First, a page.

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Cybersecurity, Trust and Privacy

IGF 2018 LIGHTNING SESSION #8 Always-on and listening: a talk about digital assistants




Name: Luã Fergus Cruz

Organization: Center for Technology and Society at FGV Law School

Country where Organization is based: Brazil

Stakeholder Group: Civil Society

Regional Group: Latin American and Caribbean Group (GRULAC)

Short Description

IGF 2018 BPF Cybersecurity

2018 Best Practices on Cybersecurity

Wedneday 14th Nov, 10:10-11:40 CET, Salle XII

Co-moderators: Markus Kummer, Internet governance & policy consultant and Kaja Ciglic, Microsoft



1. Introduction by the co-moderators (5 minutes)

2. Run-through of this year’s BPF output by Wim Degezelle, BPF Cybersecurity consultant (10 mins)



Cybersecurity and privacy practices that can build trust and ensure growth and prosperity for all

Tuesday, 13 November, 10:00-11:20 (80 minutes), Salle I

IGF 2018 DC Internet of Things: Global Good Practice in IoT: a Call for Commitment

Focus of this year's Open Workshop of the Dynamic Coalition on the IoT is two fold: 

  1. How to increase IoT security from a global good practice, multistakeholder perspective;
  2. Agree on a Statement that invites explicit support for the DC IoT Good Practice Paper.

IGF 2018 LIGHTNING SESSION #16 Convention 108+ in the Digital Era


Cybersecurity, Trust and Privacy

Subtheme: Data Privacy & Protection

Short Description

IGF 2018 LIGHTNING SESSION #19 Improving the Security of Consumer IoT: A New Code of Practice

As we connect more devices in our homes to the internet, the cyber security of these products is now as important as the physical security of our homes.

IGF 2018 WS #421 Algorithmic transparency and the right to explanation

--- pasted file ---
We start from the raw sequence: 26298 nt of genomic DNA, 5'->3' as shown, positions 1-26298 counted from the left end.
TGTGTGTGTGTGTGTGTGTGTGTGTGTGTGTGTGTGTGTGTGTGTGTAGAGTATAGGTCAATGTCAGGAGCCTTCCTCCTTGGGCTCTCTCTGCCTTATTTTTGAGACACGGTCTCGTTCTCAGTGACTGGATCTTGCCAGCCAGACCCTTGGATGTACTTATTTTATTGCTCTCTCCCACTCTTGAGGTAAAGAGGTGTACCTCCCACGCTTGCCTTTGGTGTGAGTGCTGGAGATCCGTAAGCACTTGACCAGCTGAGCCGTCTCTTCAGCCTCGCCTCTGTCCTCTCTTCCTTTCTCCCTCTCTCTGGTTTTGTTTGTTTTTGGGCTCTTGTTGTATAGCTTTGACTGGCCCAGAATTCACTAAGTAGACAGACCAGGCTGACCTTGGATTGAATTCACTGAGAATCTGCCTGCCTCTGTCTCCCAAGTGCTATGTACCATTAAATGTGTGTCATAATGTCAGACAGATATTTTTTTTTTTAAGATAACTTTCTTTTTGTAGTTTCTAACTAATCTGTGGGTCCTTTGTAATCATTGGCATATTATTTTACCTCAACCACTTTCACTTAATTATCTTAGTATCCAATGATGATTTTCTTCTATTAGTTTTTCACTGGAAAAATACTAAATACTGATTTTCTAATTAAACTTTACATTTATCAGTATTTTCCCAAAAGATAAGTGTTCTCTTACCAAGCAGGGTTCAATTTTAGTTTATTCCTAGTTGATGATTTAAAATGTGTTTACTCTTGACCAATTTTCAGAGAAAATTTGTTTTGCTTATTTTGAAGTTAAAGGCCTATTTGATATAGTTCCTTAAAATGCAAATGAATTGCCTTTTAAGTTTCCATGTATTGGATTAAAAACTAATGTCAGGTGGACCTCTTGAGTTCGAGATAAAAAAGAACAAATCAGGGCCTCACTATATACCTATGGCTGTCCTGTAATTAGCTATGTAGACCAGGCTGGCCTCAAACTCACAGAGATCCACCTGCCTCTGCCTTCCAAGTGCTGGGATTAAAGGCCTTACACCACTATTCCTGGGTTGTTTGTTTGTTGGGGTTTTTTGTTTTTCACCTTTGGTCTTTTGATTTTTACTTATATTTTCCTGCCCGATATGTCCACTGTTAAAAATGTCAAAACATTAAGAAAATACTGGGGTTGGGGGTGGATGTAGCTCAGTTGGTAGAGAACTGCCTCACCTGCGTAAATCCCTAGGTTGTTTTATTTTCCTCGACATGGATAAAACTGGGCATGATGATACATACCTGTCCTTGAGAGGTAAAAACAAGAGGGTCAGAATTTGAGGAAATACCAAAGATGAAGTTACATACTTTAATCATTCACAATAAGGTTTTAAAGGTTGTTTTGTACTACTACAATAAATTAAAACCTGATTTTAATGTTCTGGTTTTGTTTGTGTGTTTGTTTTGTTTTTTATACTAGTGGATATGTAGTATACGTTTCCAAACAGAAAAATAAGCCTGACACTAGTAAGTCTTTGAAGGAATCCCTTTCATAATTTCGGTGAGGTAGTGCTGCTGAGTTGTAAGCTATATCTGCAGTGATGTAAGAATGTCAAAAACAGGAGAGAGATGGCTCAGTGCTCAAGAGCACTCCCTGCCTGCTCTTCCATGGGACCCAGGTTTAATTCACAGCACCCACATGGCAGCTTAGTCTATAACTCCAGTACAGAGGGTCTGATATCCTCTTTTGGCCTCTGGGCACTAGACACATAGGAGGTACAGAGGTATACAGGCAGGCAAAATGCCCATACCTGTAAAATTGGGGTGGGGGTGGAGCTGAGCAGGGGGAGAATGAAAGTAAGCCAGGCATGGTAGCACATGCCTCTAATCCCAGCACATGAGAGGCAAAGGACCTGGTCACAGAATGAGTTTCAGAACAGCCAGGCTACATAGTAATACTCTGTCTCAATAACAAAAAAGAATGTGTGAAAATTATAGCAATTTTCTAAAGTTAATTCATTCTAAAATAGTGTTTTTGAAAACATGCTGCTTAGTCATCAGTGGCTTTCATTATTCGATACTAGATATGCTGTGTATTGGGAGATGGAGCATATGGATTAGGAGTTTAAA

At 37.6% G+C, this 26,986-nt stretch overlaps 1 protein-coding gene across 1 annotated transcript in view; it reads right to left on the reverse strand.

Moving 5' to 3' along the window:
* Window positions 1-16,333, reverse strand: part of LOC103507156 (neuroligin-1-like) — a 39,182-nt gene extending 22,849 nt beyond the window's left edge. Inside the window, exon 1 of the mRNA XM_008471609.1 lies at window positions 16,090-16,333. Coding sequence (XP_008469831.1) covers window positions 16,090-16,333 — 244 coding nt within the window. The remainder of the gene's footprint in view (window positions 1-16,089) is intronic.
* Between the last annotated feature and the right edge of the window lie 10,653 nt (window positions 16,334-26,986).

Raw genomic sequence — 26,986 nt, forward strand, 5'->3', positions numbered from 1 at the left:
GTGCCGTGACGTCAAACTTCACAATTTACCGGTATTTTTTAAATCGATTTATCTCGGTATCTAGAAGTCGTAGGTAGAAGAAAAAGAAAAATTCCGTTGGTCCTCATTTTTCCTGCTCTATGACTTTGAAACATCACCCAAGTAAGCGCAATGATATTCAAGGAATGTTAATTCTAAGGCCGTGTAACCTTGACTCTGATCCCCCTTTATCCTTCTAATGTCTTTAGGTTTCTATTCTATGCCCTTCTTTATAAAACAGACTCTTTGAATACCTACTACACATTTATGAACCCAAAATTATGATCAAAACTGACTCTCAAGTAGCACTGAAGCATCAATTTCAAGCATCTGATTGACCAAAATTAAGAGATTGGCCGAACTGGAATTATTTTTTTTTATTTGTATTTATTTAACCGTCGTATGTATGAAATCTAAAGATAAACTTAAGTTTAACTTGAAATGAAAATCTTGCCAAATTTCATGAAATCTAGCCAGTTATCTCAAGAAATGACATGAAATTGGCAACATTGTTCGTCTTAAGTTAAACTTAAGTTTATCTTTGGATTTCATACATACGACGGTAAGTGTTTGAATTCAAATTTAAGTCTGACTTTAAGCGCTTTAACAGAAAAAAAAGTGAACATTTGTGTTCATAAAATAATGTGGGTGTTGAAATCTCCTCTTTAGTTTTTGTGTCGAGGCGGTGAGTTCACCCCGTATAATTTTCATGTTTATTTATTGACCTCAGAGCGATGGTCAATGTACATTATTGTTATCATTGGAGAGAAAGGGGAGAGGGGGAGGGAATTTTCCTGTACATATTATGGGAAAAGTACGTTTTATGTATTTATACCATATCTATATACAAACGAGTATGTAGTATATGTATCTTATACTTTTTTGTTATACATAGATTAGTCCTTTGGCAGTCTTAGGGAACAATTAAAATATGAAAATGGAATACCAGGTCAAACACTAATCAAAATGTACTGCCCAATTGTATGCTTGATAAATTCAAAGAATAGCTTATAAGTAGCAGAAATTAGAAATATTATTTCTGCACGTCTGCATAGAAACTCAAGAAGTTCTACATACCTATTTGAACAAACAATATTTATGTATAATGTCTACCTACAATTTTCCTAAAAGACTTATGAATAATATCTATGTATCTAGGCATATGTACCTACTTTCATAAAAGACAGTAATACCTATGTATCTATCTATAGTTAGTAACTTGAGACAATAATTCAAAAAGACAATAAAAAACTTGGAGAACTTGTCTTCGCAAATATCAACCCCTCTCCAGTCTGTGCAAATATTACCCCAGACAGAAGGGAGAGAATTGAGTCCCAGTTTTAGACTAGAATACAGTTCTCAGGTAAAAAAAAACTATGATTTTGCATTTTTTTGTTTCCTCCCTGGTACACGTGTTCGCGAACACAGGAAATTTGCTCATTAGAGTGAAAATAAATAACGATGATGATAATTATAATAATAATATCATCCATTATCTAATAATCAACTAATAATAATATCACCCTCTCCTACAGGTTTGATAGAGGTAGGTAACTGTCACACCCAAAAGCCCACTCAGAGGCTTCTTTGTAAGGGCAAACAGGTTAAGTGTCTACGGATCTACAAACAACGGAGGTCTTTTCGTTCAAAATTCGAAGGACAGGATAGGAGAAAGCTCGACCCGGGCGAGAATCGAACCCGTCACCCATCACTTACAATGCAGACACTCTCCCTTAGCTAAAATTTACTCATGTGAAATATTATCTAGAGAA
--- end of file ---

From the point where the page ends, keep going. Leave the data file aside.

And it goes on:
How do individuals seek recourse when they are affected by automated decisions? What are the implications for justice when automated decision-making such as Artificial Intelligence (AI), Machine Learning (ML) or Deep Learning (DL) or an automated script or piece of software is involved in making or influencing a legal decision that has a legal or significant effect on another person? Under the EU General Data Protection Regulation individuals or “data subjects” have a “right to explanation” with regards to the reasons behind automated decisions that could significantly affect them. This “right to explanation” arises from a combination of rights afforded to data subjects under the GDPR in particular article 22 of the EU General Data Protection Regulation (GDPR) states that “The data subject shall have the right not to be subject to a decision based solely on automated processing, including profiling, which produces legal effects concerning him or her or similarly significantly affects him or her”. Article 22 is further interpreted interpreted by the Working Party on Data Protection in their Guidelines on Automated Decision-making. Issues discussed will involve: Algorithmic bias: It is important that if algorithms affect our lives, they do not have bias, and that they are impartial. they are transparent and understandable Algorithmic transparency and the right to explanation: When people are affected by algorithms there must be an ability to explain why an algorithm has made a decision. How is this achieved in reality when the effects of code are hard to understand, and much automation and algorithms happen behind proprietary "black boxes" of obscured code?


Alex Comninos, Independent Researcher, Civil Society

Imane Bello, Lecturer and Researcher, Sciences Po, Academia

Lorena Jaume-Palasi, Ethical Tech Society, Civil Society

Chinmayi Arun, Assistant Professor of Law at National Law University Delhi, Academia

Joy Liddicoat, University of Otago, Academia

Karen Reilly, Independent, Business and Technical Community

Contact Information

United Nations
Secretariat of the Internet Governance Forum (IGF)

Villa Le Bocage
Palais des Nations,
CH-1211 Geneva 10

igf [at] un [dot] org
+41 (0) 229 173 411